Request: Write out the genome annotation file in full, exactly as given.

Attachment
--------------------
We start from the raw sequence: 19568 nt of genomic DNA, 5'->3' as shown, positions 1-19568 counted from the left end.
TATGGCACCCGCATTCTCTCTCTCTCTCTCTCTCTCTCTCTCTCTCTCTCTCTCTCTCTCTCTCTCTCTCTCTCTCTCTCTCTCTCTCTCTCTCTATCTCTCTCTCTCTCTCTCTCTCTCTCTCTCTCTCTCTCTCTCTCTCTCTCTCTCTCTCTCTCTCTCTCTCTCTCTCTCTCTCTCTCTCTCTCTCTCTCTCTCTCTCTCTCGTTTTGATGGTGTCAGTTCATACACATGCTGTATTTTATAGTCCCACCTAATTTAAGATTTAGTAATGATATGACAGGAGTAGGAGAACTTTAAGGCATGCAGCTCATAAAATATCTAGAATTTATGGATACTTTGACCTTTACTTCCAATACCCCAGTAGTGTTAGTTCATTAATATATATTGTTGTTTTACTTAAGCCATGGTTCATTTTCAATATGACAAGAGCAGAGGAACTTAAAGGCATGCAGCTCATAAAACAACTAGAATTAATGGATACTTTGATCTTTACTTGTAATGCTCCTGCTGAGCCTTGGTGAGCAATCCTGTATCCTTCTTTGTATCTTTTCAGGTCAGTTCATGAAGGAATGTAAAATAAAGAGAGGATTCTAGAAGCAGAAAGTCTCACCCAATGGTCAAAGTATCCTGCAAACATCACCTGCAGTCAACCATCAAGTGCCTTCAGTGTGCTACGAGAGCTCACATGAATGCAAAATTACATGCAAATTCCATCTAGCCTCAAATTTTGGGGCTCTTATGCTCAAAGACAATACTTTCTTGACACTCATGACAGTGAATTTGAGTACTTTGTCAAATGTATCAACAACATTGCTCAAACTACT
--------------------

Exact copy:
We start from the raw sequence: 19568 nt of genomic DNA, 5'->3' as shown, positions 1-19568 counted from the left end.
TATGGCACCCGCATTCTCTCTCTCTCTCTCTCTCTCTCTCTCTCTCTCTCTCTCTCTCTCTCTCTCTCTCTCTCTCTCTCTCTCTCTCTCTCTCTATCTCTCTCTCTCTCTCTCTCTCTCTCTCTCTCTCTCTCTCTCTCTCTCTCTCTCTCTCTCTCTCTCTCTCTCTCTCTCTCTCTCTCTCTCTCTCTCTCTCTCTCTCTCTCGTTTTGATGGTGTCAGTTCATACACATGCTGTATTTTATAGTCCCACCTAATTTAAGATTTAGTAATGATATGACAGGAGTAGGAGAACTTTAAGGCATGCAGCTCATAAAATATCTAGAATTTATGGATACTTTGACCTTTACTTCCAATACCCCAGTAGTGTTAGTTCATTAATATATATTGTTGTTTTACTTAAGCCATGGTTCATTTTCAATATGACAAGAGCAGAGGAACTTAAAGGCATGCAGCTCATAAAACAACTAGAATTAATGGATACTTTGATCTTTACTTGTAATGCTCCTGCTGAGCCTTGGTGAGCAATCCTGTATCCTTCTTTGTATCTTTTCAGGTCAGTTCATGAAGGAATGTAAAATAAAGAGAGGATTCTAGAAGCAGAAAGTCTCACCCAATGGTCAAAGTATCCTGCAAACATCACCTGCAGTCAACCATCAAGTGCCTTCAGTGTGCTACGAGAGCTCACATGAATGCAAAATTACATGCAAATTCCATCTAGCCTCAAATTTTGGGGCTCTTATGCTCAAAGACAATACTTTCTTGACACTCATGACAGTGAATTTGAGTACTTTGTCAAATGTATCAACAACATTGCTCAAACTACT